Former Arkansas Gov. Mike Huckabee may be out of contention for the 2012 Republican presidential nomination, but his influence on the race can't be ruled out.

Huckabee, who announced on his Fox News television show Saturday night that he's not going to run, was consistently placing either first or second in polls in Iowa, home of the GOP's first 2012 nominating contest -- caucuses scheduled for Feb. 6.

American Research Group last month put Huckabee at 18 percent. Behind him were former Massachusetts Gov. Mitt Romney at 17 percent and former House Speaker Newt Gingrich at 12 percent. The latter two have both declared themselves in the race for the nomination.

With Huckabee out, it would seem a good development for Romney's Iowa campaign. But in the state known for some of the most socially conservative Republicans in the country, even Huckabee didn't list his top competitor as a favorite.

"I think there are a number of people who are similar to me in terms of point of view," Huckabee said Sunday, discussing the field while refusing to endorse anyone.

"Rick Santorum, for example, a strong social conservative, but he's also strong fiscal and I think defense conservative, and foreign policy conservative as well. (Former Minnesota Gov.) Tim Pawlenty, another person. Newt Gingrich. (Minnesota Rep.) Michele Bachmann. I think all of these folks, very clearly might benefit from it."

Huckabee added that Sarah Palin, the former Alaska governor and 2008 vice presidential nomination, also could take some of his supporters.

"Those are some folks immediately, because of their strong positions on issues like life and traditional marriage, as well as fiscal conservativism," Huckabee told "Fox News Sunday," calling several of the candidates "very dear friends of mine," and noting that those relationships made a race even more difficult to contemplate.

"I would have found it hard to challenge some of them in some maybe significant way personally," he said.

As for Romney, Huckabee said he'd support him if he became the nominee.

"You know, there has been a lot of talk about Mitt Romney and me. And we don't socialize together. We're not close, you know, in personal ways. But I want to make it very clear today, if Mitt Romney is the nominee for our party, I will support him because I believe that Mitt Romney would be better president of the United States than Barack Obama on any day," he said.

It's early to determine how a distribution of Huckabee supporters in Iowa would affect GOP polling numbers.

Gingrich, the former House speaker, referred to as a "big-idea guy" has been battling to improve his image after leaving the House in 1998 under a cloud of scandal. He married Callista Gingrich, formerly Bisek, the woman with whom he was having an affair when he removed himself from Congress during the Bill Clinton-Monica Lewinsky investigation. He includes Mrs. Gingrich prominently in his public life and has converted to Catholicism.

Gingrich said Sunday that he knows he has done wrong in his past, but he has sought reconciliation with family and God, and he should be judged on his ability to lead the country during a difficult period. But he acknowledged that he doesn't have a lock on would-be Huckabee voters.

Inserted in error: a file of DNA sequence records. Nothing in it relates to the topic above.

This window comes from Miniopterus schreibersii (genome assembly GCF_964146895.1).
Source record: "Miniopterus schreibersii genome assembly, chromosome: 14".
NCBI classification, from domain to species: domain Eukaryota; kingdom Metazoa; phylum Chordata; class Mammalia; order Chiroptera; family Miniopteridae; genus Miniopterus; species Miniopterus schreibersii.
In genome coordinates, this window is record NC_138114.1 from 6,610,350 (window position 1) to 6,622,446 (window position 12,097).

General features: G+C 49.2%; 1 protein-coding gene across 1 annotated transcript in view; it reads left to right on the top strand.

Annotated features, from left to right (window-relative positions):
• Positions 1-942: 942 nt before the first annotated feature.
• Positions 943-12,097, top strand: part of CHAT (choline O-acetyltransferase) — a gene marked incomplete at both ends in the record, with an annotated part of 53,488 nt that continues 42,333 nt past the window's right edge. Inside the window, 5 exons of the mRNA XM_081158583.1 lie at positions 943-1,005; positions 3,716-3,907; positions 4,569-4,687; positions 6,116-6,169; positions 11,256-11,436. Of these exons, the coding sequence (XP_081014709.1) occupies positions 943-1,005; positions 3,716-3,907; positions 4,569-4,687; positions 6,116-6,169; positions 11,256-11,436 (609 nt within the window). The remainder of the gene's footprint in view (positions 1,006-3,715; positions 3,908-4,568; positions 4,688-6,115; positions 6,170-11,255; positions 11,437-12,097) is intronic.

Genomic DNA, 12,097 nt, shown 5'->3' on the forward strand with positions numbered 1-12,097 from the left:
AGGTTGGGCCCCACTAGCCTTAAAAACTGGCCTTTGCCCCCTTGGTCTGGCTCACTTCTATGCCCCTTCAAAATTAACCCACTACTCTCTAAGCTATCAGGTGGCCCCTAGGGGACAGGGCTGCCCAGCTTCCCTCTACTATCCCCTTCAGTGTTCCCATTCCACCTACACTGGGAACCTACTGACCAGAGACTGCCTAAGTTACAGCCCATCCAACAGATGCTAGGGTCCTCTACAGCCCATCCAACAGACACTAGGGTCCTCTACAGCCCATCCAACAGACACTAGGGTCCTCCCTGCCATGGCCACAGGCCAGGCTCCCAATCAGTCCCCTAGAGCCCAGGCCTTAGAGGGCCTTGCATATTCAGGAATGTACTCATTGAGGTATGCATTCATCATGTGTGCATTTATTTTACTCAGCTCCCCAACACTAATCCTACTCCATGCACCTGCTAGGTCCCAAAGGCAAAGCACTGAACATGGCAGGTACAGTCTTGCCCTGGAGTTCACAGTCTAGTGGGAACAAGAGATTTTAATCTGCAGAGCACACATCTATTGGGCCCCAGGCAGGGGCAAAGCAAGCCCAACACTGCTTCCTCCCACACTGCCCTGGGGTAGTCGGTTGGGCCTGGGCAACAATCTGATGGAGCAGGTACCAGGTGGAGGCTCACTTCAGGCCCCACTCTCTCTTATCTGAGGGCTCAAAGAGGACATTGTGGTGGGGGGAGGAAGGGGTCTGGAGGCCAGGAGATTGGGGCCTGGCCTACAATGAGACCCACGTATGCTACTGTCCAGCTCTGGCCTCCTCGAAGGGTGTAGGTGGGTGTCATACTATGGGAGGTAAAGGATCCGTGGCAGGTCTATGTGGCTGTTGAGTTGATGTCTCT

"His voters are very independent and they're going to go where they believe that America needs to go, both on conservative and spiritual values," he told NBC's "Meet the Press."

That could also be a challenge for Romney. While coming in second in polling in the Hawkeye State's mock matchups, Romney has studiously avoided Iowa in the two years since President Obama was elected. His absence follows a strong presence and financial commitment in the 2008 race thath ended disappointingly for him with a second place finish to Huckabee in the nominating race.

Romney, who is unapologetic about his creating a health care system for Massachusetts that President Obama says was the model for the nation, reportedly is set to return to Iowa at the end of the month. Power brokers in the state say that is critical to his entering their ranking of presidential players.

After the Fox News debate this month, a team of unnamed panelists contributing to the Iowa Independent listed Pawlenty as the strongest of the candidates, with Huckabee in second, Bachmann in third, former Godfathers Pizza CEO Herman Cain in fourth and Gingrich in fifth. Of the five, only Pawlenty and Cain had participated in the debate.

Romney and others also have to contend with viable candidates who haven't decided yet whether to enter the race. Notable among them is Indiana Gov. Mitch Daniels.

"I think in terms of all the candidates that are out there, he probably has fewer -- less of some of his baggage. He doesn't have the health care issue that Romney has. He doesn't necessarily have some of the issues that Newt Gingrich does," said Kimberly Strassel of The Wall Street Journal, which last week lambasted Romney for his health care plan.

As for Pawlenty, he's made no bones that he's going for it.

"Mike and I agree our nation is facing big challenges and desperately needs new leadership, and I plan to work hard to earn the support of the millions of Americans who have supported him," he said in a statement released Saturday night after Huckabee's announcement.